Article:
I've found that while chess contains a wealth of easily understood vocabulary, there are some terms that juniors have difficulty understanding. Here are sixteen of them (no particular order):
Initiative is a dynamic imbalance that can be thought of as control. A player can obtain control through superior pawn structure, space, lead in development, etc. Obtaining such control is very important, because it provides the foundation for implementing our own ideas and plans, rather than responding to those of our opponent.
Deflection and decoy are very similar tactics involving the concept of distraction. In deflection, one piece is distracted from defending another piece or square. In decoy, the distracted piece becomes the target of another tactic, such as a fork or mating attack. Deflections and decoys often involve sacrifices.
"Zugzwang" is a German word meaning "compulsion to move". In other words, a player must make a move, but has no good options. This usually results in an unpreventable material gain or checkmate. (http://en.wikipedia.org/wiki/Zugzwang)
4. en passant
Please refer to: http://chess.about.com/od/rulesofchess/ss/Specialrules_3.htm
A perpetual is an ongoing repetition, much like an infinite loop in computer programming. Since a chess game cannot go on forever, rules have been set to produce an immediate draw if a position repeats three times in the same game.
A stalemate is another type of draw, very similar to a checkmate, except lacking the check. A stalemate can be called if 1) one player has no legal moves, 2) it is said player's turn to move, and 3) the king is not in check.
A good sacrifice, often used in tactics, is like an investment. A player gives up some material (for instance, trading a rook for a knight) in order to achieve positional gain, future material gain, or checkmate. Many of the most beautiful games in chess involve some form of sacrifice.
Another German term referring to an "in-between move". While most moves/tactics seem to follow a logical and forseen pattern, one overlooked check or attack inserted in the middle of the move sequence can produce unexpected results.
It seems common sense to immediately grab a new queen when a pawn is promoted, but in certain cases, it's actually more useful to promote to a B, N, or R. As an example, some endgames may result in a stalemate if a queen is chosen, yet a win if a rook is chosen instead.
10. forced/forcing move
I find a lot of students have trouble with this concept, because they assume only a limited number of moves are possible for their opponent, even if there are many. In order to reduce the number of possibilities, a check, strong attack, or important capture is essential to stimulate your opponent to follow certain lines. Forcing moves are extremely crucial for many tactics and imbalance involving initiative.
According to Jeremy Silman, an imbalance is a "difference in position". From the very start of the game, there is an imbalance in tempo(time), since white moves first. Other imbalances include knights vs. bishops, pawn structure, centre/space, development, etc. The use of imbalances helps dictate a player's strategy. Visit the following website for some practice: http://jeremysilman.com/chess_instrctn_trnmnt/072102_ch_ins_tour.html
A gambit is a sacrifice in the opening. Often one player will give up a pawn or two in order to get a lead in development, central pawn structure, superior activity of pieces, etc. Some famous gambits include the Queen's Gambit, King's Gambit, Evan's Gambit, Smith-Morra Gambit, among many others.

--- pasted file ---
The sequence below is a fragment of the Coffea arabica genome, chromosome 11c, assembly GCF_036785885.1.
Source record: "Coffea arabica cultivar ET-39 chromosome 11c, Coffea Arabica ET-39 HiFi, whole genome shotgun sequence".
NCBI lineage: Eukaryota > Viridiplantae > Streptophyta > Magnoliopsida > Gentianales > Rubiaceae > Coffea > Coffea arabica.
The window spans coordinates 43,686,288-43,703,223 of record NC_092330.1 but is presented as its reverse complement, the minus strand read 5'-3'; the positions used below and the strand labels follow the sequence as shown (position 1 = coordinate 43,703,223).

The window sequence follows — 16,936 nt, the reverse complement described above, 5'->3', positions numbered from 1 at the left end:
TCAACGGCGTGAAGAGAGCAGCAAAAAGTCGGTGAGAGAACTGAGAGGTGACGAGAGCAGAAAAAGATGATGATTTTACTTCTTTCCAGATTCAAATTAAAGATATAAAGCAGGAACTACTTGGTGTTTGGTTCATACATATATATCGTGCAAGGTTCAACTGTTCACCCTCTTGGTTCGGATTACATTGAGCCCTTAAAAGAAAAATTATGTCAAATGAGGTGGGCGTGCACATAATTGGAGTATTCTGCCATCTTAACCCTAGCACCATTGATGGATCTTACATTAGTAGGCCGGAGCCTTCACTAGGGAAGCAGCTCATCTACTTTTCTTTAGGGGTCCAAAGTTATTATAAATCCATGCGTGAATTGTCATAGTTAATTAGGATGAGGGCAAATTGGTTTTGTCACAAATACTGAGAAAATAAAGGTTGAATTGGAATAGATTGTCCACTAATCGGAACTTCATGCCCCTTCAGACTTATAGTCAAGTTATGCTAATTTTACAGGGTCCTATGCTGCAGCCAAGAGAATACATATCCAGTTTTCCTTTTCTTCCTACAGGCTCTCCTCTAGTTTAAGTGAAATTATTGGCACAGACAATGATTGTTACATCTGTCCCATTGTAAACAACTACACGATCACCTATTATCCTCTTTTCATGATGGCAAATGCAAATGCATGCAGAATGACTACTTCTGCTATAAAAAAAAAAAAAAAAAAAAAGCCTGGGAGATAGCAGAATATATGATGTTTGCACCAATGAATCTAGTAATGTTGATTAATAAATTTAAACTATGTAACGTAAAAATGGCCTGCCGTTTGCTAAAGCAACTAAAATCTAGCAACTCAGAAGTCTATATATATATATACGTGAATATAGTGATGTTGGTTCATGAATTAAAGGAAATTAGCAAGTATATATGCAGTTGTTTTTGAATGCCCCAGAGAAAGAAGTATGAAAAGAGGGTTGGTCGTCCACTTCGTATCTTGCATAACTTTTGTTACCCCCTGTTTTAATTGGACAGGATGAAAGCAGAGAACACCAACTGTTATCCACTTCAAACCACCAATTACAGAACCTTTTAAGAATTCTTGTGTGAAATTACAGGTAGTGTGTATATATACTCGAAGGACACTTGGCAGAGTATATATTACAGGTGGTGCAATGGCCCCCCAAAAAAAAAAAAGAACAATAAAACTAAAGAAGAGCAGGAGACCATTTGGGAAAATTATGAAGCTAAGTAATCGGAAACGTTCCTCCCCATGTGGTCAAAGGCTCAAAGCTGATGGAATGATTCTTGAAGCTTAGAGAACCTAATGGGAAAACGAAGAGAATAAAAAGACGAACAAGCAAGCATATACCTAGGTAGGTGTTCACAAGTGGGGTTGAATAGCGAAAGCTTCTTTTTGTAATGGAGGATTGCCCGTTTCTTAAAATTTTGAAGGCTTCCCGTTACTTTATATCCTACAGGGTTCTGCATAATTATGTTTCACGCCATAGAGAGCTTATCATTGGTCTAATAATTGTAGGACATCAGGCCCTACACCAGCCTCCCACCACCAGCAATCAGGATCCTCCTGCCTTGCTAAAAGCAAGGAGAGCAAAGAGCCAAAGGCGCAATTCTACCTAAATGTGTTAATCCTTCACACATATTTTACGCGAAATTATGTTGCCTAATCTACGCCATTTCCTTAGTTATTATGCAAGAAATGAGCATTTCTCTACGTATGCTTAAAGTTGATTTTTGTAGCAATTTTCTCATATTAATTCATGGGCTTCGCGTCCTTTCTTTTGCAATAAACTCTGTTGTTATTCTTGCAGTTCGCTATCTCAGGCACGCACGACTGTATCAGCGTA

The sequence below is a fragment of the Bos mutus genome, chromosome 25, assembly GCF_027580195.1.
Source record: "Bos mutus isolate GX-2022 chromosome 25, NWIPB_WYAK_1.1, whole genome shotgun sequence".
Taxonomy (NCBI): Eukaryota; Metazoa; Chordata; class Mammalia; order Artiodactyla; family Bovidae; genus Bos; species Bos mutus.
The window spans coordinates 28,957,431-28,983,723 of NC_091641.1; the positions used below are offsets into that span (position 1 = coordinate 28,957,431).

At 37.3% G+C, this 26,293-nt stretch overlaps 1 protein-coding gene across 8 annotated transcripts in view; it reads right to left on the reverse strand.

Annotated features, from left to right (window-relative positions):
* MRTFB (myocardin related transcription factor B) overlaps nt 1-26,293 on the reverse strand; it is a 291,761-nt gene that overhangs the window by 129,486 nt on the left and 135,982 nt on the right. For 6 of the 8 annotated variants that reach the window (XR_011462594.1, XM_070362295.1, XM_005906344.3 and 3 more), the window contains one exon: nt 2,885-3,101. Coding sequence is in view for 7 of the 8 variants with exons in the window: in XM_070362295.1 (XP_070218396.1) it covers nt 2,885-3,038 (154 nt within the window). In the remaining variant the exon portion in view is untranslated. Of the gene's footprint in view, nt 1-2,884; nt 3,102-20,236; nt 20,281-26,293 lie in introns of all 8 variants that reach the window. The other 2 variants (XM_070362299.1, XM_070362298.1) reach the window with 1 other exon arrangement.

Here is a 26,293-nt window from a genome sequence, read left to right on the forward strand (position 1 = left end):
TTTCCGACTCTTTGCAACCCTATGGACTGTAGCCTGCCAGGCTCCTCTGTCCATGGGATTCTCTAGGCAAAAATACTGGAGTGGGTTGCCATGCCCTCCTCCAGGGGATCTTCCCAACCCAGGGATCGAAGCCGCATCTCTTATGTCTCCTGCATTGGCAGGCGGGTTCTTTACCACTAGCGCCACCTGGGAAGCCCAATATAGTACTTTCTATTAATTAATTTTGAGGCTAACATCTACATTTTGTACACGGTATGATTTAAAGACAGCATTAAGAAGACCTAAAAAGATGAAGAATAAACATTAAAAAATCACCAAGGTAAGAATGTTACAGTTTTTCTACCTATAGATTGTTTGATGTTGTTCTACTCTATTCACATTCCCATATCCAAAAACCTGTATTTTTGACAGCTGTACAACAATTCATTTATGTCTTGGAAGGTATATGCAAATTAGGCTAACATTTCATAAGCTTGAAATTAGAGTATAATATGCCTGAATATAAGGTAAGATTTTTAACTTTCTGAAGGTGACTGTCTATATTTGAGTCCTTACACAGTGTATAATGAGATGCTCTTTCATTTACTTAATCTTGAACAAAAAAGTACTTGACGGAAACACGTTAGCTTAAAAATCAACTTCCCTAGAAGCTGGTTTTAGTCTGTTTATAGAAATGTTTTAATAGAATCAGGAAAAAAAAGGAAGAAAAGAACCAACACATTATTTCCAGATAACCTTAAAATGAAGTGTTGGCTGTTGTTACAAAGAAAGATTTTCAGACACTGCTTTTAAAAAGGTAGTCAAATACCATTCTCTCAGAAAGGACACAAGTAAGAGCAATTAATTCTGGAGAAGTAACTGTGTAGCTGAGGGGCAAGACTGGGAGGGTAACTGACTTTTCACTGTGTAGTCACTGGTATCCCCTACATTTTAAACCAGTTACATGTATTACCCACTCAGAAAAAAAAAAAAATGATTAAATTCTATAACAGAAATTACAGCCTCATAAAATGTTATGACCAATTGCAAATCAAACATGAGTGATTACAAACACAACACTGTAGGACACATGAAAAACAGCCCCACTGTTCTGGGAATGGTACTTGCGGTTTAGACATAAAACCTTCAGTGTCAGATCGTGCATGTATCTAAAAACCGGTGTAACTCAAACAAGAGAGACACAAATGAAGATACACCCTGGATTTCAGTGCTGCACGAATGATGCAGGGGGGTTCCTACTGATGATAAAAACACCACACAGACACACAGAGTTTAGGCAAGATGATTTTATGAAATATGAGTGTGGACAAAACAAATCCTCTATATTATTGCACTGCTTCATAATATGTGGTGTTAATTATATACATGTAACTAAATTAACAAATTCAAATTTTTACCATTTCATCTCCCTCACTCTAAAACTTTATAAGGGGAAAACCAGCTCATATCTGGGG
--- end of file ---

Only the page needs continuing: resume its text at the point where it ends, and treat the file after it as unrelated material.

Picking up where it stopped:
The attacking player does not always win the game. The reason for this is counterplay. Even though a player may be defending for some time, he/she must always be on the lookout for other sources of play and attack. A common example is the overextended attack, in which one player uses all his/her forces to produce an attack, and if it doesn't work, the player is left with all sorts of targets/holes for the previously defending player to start firing at.
“Many hands make light work.” - John Heywood
The same concept applies to pieces. When pieces work well together, they are more effective in both attack and defense. A battery is a great example: either rooks & queen working along the same file/rank (usually file), or bishop & queen working along the same diagonal.
In the past, players such as Steinitz and Tarrasch wrote books based on "classical theory", often focusing on play directly in the centre of the board, and strict rules about avoiding weaknesses and placing pieces. More recently (1920s), players such as Reti and Nimzowitsch started a hypermodern movement, which encouraged more creative play, including central control from the flanks and gambits. Today, both views are considered correct, and it's a matter of style to determine what balance is appropriate for the individual player. http://en.wikipedia.org/wiki/Hypermodernism_(chess)
"receptive to outside impressions or influences"
Pretty much, your position is influenced largely by your opponent, and thus you have lost the initiative. Passive positions can result from lack of planning, lack of experience (especially in chess strategy), fear, discomfort in the opening, a failed attack, ...
And now for the pronounciation everyone seems to have trouble with...
Wilhelm Steinitz was the first official world chess champion, having held the title in the late 19th century. He was one of the first advocates for a positional style of play, and battled the old school of thinking in what was known as the "Ink War". While most have heard his name, it's amusing to hear the different versions of pronounciation people try! The correct version is vil'helm shtī'nits (http://www.infoplease.com/ce6/people/A0846626.html)
Wow, this post took a long time! Hope it's informative for everyone - I'll be out for the rest of the day, so that's all folks!